Editorial—Democracy on the Small Scale

The nomination period has closed, the candidates have been validated, the campaign period opened, and the latest AUSU election is underway.

This year, we have 10 candidates vying for 12 seats.  Only five of the ten have served on council before, with notable absences including the current president and the current vice-president finance and administration and several other councillors.

While it would seem like having only 10 candidates for 12 seats means there’s no reason to bother looking at who’s running, if anything, this means we have to look more closely at all the candidates.  To do this, take a look at this week’s AUSU Update, where each candidate’s picture should be linked to their own description page (and if one isn’t, please let me know, as there’s some technical doo-hickery going on and I need to get it right.)

AUSU requires there to be an acclamation process, where students have the opportunity to vote Yes or No to each of the ten candidates, and only those who receive more yes votes than no votes will get elected.  This is not just window dressing, as AUSU does have a history where students did in fact reject a candidate in an acclamation, with some students having noted what they found when they did a google search on the person was enough to convince them the person didn’t belong on Council.  After all, there is no pre-vetting process done on these candidates, that falls entirely to you, the membership of AUSU.

I’m not saying it happens often, but dysfuctional councils are not unheard of when it comes to student organizations, as there can be a lot of money involved and, if we’re being honest, not a lot of external scrutiny.  So it’s important that every student take a good look at these candidates and evaluate if these are the people you want representing you to AU, to the government, and to the wider student populations, both at AU and other accrediting bodies and post-secondary institutions.  I’ll be honest, I haven’t looked myself, and odds are that these are all decent people who want something good for their fellow students.  But odds aren’t sure things.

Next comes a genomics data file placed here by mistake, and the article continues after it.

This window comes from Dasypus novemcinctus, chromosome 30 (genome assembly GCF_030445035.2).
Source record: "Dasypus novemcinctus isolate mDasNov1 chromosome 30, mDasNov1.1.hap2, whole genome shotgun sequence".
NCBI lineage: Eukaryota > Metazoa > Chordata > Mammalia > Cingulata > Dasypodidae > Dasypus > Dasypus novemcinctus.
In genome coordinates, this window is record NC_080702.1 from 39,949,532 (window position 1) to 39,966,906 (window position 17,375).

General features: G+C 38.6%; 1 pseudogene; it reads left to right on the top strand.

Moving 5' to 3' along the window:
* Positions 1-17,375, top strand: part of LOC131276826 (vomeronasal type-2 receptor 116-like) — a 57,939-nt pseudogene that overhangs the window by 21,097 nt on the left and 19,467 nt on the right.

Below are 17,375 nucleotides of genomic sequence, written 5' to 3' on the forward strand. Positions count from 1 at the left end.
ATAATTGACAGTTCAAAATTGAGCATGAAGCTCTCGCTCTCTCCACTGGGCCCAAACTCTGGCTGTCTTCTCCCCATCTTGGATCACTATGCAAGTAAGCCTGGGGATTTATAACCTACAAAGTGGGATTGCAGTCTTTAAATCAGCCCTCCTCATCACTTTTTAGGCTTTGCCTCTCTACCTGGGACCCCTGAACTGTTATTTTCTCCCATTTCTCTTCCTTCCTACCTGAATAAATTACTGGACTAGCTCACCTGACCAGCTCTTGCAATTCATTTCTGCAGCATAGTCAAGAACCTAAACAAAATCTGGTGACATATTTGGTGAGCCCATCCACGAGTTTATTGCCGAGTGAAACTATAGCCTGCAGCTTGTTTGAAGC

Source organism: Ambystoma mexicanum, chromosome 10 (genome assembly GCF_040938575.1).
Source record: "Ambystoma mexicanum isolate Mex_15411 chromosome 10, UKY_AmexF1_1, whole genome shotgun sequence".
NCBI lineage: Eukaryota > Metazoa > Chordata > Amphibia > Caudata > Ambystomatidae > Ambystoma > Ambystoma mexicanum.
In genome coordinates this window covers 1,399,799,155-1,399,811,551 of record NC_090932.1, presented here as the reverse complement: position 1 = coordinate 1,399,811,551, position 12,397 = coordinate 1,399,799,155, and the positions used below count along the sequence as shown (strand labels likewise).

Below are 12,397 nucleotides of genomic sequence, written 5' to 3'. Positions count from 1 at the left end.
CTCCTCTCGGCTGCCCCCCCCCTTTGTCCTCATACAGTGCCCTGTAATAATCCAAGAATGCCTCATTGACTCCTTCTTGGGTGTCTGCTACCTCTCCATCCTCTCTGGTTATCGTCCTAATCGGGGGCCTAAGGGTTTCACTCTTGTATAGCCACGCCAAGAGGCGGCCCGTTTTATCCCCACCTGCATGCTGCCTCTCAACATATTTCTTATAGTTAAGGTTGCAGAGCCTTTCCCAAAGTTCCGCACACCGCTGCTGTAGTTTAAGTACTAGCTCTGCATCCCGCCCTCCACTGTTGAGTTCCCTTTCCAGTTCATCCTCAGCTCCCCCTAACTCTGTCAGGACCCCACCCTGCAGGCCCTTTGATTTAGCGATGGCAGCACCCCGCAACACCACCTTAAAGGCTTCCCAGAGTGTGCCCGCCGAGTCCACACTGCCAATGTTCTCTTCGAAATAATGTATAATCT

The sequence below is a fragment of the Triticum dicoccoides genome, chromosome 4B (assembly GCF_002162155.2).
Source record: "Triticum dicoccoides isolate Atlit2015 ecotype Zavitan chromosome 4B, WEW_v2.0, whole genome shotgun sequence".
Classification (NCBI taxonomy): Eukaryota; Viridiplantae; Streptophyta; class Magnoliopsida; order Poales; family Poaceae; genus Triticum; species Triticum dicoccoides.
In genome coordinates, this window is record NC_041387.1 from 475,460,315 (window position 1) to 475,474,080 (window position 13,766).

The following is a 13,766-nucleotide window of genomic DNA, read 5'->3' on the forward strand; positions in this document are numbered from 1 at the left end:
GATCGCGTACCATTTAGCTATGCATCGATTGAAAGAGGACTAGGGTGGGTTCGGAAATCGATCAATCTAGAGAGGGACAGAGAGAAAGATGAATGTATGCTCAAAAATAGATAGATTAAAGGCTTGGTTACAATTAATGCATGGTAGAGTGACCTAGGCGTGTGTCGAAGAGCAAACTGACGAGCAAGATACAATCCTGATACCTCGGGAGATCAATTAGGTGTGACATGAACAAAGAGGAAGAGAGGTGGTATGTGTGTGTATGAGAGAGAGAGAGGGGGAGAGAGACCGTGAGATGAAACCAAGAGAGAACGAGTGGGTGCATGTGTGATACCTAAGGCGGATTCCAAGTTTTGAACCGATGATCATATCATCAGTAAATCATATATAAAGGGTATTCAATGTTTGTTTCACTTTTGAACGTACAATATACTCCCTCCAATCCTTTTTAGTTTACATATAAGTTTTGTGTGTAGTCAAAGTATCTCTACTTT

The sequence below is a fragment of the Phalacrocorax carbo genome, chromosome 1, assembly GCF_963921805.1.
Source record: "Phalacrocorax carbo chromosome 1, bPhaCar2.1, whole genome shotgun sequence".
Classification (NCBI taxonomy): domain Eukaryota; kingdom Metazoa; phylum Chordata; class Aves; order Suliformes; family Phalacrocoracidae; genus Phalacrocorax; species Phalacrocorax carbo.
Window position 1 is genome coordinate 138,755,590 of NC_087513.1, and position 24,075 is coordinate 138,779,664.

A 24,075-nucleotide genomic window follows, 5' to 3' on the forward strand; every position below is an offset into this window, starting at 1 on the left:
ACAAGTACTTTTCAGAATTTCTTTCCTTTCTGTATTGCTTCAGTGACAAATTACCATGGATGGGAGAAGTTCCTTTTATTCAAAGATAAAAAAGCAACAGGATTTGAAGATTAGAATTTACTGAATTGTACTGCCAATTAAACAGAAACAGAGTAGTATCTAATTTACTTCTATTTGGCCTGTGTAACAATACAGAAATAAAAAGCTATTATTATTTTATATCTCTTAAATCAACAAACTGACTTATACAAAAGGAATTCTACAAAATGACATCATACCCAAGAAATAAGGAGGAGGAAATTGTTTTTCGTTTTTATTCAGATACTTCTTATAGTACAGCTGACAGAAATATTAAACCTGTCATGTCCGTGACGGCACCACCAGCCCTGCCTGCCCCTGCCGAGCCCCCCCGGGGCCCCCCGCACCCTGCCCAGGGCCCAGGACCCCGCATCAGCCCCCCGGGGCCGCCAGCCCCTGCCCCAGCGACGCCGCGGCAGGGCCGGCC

In addition, the indigenous circle is also running its election, with room for up to thirteen representatives from and for the indigenous populations at AU.  Three people have stepped forward to take on the role of bringing the indigenous focus to the wider students’ union.

Next week, just before the polls open, I’ll be running our usual interview with the candidates who choose to submit answers.  If you’ve read these before, you already know what some of the questions are, and maybe even some of the answers for the candidates who are already on Council.  But it should be interesting to see if some new ideas have developed, as well as what these ten people hope to bring to AUSU.

However, this week, in addition to our feature student interview, we’ve also got a look at AU’s newest writer in Residence, with a report on the talk he held back in December, as well as a link so that you can see the talk on your own if you want to be entertained by a Canadian writer with some good humor and good advice.  We’re also taking a look at just what makes “That Girl”, the one that seems to have her life completely together and is posting it all on social media.

But maybe it’s not as together as it seems.  Or even if it is, should it matter?

Either way, enjoy the read!

%d bloggers like this: